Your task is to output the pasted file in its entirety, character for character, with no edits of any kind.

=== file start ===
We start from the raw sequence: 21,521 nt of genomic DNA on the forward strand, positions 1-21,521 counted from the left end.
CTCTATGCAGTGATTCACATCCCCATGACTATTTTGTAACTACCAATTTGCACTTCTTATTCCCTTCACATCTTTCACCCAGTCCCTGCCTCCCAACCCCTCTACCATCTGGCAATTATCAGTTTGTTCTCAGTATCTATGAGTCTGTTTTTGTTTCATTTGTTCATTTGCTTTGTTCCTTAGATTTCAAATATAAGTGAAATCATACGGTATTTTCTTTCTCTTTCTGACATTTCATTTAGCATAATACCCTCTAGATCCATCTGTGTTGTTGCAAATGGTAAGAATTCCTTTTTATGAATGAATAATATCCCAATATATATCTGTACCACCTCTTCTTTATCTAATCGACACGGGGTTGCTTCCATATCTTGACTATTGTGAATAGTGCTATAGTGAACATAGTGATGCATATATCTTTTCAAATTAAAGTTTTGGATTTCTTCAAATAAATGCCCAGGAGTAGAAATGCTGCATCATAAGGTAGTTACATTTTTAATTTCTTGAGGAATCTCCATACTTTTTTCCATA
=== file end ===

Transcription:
We start from the raw sequence: 21,521 nt of genomic DNA on the forward strand, positions 1-21,521 counted from the left end.
CTCTATGCAGTGATTCACATCCCCATGACTATTTTGTAACTACCAATTTGCACTTCTTATTCCCTTCACATCTTTCACCCAGTCCCTGCCTCCCAACCCCTCTACCATCTGGCAATTATCAGTTTGTTCTCAGTATCTATGAGTCTGTTTTTGTTTCATTTGTTCATTTGCTTTGTTCCTTAGATTTCAAATATAAGTGAAATCATACGGTATTTTCTTTCTCTTTCTGACATTTCATTTAGCATAATACCCTCTAGATCCATCTGTGTTGTTGCAAATGGTAAGAATTCCTTTTTATGAATGAATAATATCCCAATATATATCTGTACCACCTCTTCTTTATCTAATCGACACGGGGTTGCTTCCATATCTTGACTATTGTGAATAGTGCTATAGTGAACATAGTGATGCATATATCTTTTCAAATTAAAGTTTTGGATTTCTTCAAATAAATGCCCAGGAGTAGAAATGCTGCATCATAAGGTAGTTACATTTTTAATTTCTTGAGGAATCTCCATACTTTTTTCCATA